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February 25, 2015

Enchanting Fog from the Episcopal Past

The University of the South at Sewanee is a legendarily southern Episcopal Church institution perched beautifully on a plateau in the hills of southeast Tennessee. Earlier this week on a road trip I stopped there. The mystically thick fog enveloping the mountain, enchanting but also perilous, persuaded me to spend the night.

Walking around the beautiful campus I was struck by similarities with Duke University, the similarly quintessential southern university of Methodism, its campus, like Sewanee’s, lined with majestic stone edifices, chief of which is the cathedral-like Duke Chapel.

Duke Chapel has General Robert E. Lee carved into its facade, leaving no doubt about its regional and historical roots. Sewanee, with an equally imposing sanctuary, was founded right before the Civil War by Episcopal Bishop Leonidas Polk, who later became a Confederate general, and possibly the most senior American clergy ever killed in combat. After the war, during which federal forces destroyed the school, General Edmund Kirby Smith, the last major Confederate to surrender, was a teacher at Sewanee, and is remembered with a tasteful monument.

Sewanee was founded with major financial help from a slave trader. Duke was heavily endowed by a tobacco baron, whose statue stands unavoidably on the campus, despite historic Methodist disapproval of his trade. So both schools were originated in sin, so to speak, but the Lord redeems and moves mysteriously.

Like most Mainline Protestant schools, Duke and Sewanee have both long moved seriously away from their original Christian and denominational intent. But both still have seminaries officially tied to their respective denominations. Probably Duke’s overall is closer to Christian and Methodist orthodoxy then is Sewanee’s to traditional Anglicanism.

Yet Sewanee is awarding an honorary degree to perhaps the Anglican world’s most distinguished theologian and biblical scholar, Church of England Bishop Tom Wright, who is robustly orthodox, prompting some controversy. One Sewanee professor of New Testament has denounced Wright’s honorary degree as a “professional embarrassment,” since Wright is “an outspoken opponent of LGBT rights and a vociferous critic of the Episcopal Church for its progressive stance,” who “is little more than a book-a-year apologist.” This aggrieved academic feels “like the professor of biology who has had to sit by and watch a Biblical creationist receive an honorary degree in science.”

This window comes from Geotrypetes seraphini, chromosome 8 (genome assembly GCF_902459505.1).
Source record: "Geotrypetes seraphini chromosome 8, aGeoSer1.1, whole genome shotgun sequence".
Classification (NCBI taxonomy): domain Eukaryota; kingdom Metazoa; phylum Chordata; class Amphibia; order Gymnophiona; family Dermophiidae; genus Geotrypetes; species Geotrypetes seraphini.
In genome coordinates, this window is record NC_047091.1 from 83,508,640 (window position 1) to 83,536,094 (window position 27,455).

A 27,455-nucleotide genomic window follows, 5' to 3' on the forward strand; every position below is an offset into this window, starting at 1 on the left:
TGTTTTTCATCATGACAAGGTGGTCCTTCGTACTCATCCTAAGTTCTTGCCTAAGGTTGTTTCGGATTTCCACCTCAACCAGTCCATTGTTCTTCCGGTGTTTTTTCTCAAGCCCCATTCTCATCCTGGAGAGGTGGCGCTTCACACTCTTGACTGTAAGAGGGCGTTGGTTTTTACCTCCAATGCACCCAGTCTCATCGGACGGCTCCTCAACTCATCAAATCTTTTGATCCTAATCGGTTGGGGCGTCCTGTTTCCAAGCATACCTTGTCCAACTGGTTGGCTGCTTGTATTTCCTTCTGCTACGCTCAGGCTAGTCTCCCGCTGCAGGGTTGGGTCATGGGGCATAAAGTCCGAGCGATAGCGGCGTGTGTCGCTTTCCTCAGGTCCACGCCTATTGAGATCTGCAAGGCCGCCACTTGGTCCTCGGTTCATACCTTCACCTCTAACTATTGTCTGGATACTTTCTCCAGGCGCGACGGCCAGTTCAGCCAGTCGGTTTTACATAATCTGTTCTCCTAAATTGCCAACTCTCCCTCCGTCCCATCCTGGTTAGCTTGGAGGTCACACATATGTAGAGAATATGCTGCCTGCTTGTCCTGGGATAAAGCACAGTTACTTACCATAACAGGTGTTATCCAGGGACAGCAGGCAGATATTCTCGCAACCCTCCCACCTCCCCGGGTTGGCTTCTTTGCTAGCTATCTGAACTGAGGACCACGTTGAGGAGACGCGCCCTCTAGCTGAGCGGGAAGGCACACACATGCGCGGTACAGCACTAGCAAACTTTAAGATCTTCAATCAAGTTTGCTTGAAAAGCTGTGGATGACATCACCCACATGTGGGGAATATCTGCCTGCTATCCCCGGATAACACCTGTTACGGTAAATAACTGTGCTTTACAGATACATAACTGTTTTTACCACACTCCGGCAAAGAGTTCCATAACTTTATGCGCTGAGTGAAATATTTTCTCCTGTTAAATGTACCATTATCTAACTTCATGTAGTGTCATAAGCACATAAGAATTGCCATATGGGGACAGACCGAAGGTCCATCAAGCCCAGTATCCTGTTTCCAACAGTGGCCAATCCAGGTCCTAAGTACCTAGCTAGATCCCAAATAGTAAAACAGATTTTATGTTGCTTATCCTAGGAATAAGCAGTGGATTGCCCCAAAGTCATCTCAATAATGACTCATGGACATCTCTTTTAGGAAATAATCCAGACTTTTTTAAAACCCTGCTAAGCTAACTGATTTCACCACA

And the mostly unknown professor notes that “Wright has since retired as bishop and found a job at an under-funded Scottish university anxious to attract young full-fee-paying American Evangelical men questing for old-world cultural capital.” The snide critic declares his “only consolation is that the embarrassment of Wright’s honorary degree was overshadowed by the even greater debacle of the stridently propagandistic Eric Metaxas, who was tapped to speak at this semester’s convocation.”

Tut-tut-tut for this obscure complainer whose audience is not one percent of Wright’s or Metexas’, and whose scholarship likely will long since be forgotten while Wright’s will be studied for generations.

Mainline Protestant schools like Sewanee and Duke straddle different universes, one foot in banal liberal secularism and one foot, however sometimes tentatively, in ecumenical Christianity and their respective denominational traditions. But both also physically exemplify the cultural and historical predominance that Mainline Protestantism once stolidly occupied in America.

Jody Bottum, author of An Anxious Age: The Post-Protestant Ethic and the Spirit of America, once commented that visiting Duke’s campus offered a rare opportunity to imagine what the confident old Mainline predominance once entailed. No doubt the same is true for Sewanee.

At breakfast in Sewanee’s campus inn, the group at the nearby table joined hands and said a hearty, Baptist style prayer before eating their eggs and toast. It rebutted some stereotypes about milquetoast Episcopal spirituality at Sewanee. Likely the Lord still operates on campus, and He has an aesthetically splendid base of operations, if so.


3 Responses to Enchanting Fog from the Episcopal Past

  1. Jennifer P says:

    It is really a shame that places like Duke and Sewanee have essentially abandoned Jesus for the god of political correctness. Such a god cannot save them.

  2. ve6 says:

    This un-named complainant is not very tolerant.

  3. Dan says:

    For an exciting glimpse into what passes for educational at Sewanee these days, I point you to the following article – http://dailycaller.com/2015/02/26/university-unveils-giant-statue-of-female-private-part-in-library-photos/

    I’ll let you draw your own conclusions.

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